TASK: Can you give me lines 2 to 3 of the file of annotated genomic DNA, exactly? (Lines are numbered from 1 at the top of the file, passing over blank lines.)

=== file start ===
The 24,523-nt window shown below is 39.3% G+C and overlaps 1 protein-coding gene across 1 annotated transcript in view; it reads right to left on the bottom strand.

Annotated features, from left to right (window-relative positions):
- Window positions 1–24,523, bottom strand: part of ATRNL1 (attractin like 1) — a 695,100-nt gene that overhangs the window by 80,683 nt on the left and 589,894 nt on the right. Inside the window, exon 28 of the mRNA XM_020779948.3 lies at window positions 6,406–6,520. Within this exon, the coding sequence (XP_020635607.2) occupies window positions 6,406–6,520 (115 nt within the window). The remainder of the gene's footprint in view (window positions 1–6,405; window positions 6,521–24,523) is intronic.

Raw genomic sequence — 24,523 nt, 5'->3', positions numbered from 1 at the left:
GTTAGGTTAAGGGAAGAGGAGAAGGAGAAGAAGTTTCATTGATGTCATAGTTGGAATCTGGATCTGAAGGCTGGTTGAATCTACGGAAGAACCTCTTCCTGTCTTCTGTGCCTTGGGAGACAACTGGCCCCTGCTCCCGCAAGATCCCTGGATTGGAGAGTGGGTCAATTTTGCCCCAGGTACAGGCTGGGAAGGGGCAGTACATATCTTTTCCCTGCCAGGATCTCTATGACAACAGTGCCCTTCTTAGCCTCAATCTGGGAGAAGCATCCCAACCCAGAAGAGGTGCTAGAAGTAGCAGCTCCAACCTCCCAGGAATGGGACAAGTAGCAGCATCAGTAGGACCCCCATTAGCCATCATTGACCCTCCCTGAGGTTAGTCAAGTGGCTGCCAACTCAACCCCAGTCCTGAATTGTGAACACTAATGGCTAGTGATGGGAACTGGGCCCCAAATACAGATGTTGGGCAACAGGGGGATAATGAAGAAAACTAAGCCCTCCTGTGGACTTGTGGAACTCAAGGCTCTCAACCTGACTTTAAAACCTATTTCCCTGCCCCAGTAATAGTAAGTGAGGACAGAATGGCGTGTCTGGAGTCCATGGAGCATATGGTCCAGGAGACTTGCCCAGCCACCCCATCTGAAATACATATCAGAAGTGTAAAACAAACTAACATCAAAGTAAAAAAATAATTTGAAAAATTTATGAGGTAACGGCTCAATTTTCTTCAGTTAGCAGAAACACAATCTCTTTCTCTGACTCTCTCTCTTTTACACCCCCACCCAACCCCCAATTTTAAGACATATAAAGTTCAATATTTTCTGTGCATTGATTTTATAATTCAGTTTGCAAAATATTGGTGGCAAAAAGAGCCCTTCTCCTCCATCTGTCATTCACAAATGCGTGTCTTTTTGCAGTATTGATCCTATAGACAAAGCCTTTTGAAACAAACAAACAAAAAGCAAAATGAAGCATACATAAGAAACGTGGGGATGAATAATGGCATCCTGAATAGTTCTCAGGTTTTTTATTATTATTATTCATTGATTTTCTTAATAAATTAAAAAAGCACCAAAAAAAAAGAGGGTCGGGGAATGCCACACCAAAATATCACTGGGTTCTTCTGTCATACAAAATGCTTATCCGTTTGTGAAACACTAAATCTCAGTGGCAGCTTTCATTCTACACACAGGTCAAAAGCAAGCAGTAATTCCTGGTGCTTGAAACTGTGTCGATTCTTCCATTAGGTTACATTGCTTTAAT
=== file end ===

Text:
Annotated features, from left to right (window-relative positions):
- Window positions 1–24,523, bottom strand: part of ATRNL1 (attractin like 1) — a 695,100-nt gene that overhangs the window by 80,683 nt on the left and 589,894 nt on the right. Inside the window, exon 28 of the mRNA XM_020779948.3 lies at window positions 6,406–6,520. Within this exon, the coding sequence (XP_020635607.2) occupies window positions 6,406–6,520 (115 nt within the window). The remainder of the gene's footprint in view (window positions 1–6,405; window positions 6,521–24,523) is intronic.